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You are here: Platypus /Archive for category Crisis of the Left

11/23/2011
Φιλοσοφική Σχολή Α.Π.Θ.

Ομιλητές:
Στάυρος Μαυρουδέας
Χρήστος Λάσκος
Γρηγόρης Τσιλιμαντός
Μπάμπης Κουρουνδής
Συντονιστής:
Θοδωρής Βελισσάρης

@Thessaloniki, Greece: Wednesday, Nov. 23rd, 6:00 – 9:00pm
New building of School of Philosophy, Room 112
Aristotle University

An international forum on the
CRISIS OF THE LEFT
Chicago | NYC | Philly | Boston | Thessaloniki

A panel of the Crisis of the Left international forum held on November, 23rd, 2011 at Aristotle University

Crisis: Pathol. The point in the progress of a disease when an important development or change takes place which is decisive of recovery or death. “…Existing strategies and theories seem inadequate in a bewildering contemporary political scene. Disparate groups have begun to show an interest in rethinking the fundamentals of Left politics…”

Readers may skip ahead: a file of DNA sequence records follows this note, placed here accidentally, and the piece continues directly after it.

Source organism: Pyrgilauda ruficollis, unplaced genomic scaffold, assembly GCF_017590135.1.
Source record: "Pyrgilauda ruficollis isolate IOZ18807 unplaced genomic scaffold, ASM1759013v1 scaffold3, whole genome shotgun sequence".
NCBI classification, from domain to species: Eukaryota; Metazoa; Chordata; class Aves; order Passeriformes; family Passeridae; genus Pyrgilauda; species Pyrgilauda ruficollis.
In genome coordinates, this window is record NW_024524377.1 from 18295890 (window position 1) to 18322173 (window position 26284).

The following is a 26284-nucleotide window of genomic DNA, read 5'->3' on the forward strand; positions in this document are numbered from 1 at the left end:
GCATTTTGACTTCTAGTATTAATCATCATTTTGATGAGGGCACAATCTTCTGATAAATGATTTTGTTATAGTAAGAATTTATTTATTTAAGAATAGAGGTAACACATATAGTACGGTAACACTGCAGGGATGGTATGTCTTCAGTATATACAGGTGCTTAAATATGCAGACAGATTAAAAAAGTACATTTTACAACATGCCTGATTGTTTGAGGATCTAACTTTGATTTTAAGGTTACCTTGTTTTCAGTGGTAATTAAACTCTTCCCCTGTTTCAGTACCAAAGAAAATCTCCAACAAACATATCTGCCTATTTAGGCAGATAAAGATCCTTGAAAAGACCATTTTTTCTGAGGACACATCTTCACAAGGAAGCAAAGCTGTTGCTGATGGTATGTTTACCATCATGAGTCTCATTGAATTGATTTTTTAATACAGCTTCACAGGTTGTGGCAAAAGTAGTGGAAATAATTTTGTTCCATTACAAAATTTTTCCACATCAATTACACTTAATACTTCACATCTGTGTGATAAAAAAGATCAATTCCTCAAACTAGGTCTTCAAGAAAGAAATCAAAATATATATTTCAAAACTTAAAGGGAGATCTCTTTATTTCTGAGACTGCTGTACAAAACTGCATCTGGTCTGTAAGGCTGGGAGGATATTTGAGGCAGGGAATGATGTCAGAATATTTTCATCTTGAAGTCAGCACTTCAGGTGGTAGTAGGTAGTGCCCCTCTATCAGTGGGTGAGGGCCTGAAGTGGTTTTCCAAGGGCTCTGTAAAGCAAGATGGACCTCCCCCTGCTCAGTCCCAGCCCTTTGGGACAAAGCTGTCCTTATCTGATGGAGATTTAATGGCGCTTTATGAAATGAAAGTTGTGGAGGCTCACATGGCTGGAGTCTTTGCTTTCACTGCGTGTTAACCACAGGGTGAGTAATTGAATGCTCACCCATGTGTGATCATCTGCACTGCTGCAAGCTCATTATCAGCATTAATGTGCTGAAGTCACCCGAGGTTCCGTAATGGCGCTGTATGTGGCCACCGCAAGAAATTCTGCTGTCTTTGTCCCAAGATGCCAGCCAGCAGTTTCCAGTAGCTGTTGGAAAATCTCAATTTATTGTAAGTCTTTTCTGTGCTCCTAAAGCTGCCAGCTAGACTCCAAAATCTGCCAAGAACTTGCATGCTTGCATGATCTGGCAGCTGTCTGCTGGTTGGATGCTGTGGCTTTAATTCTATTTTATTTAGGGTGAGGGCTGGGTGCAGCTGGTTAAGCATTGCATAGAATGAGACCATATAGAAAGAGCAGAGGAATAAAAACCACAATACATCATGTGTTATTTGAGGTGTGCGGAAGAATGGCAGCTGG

Many on the Left feel a sense of crisis.

Existing strategies and theories seem inadequate in a bewildering contemporary political scene. Disparate groups have begun to show an interest in rethinking the fundamentals of Left politics. The Platypus Affiliated Society seeks to make the conversation explicit, and to host a series of discussions about the crisis of the contemporary Left: its quality, causes, and significance for future reconstitution and transformation.

Across five cities worldwide, we’ve invited figures from across the Left–academics, political organizers, theorists–to answer and debate six fundamental questions. We also pose these questions to the Left as a whole and invite responses from all quarters. The questions below stem from confusion; taking nothing for granted, we hope that confronting this confusion might open up future possibilities for renewed consciousness and practice on the Left.

Speaker Questions
1.) How would you define the Left?

2.) Do you think the Left is in crisis? If so, then what constitutes the crisis?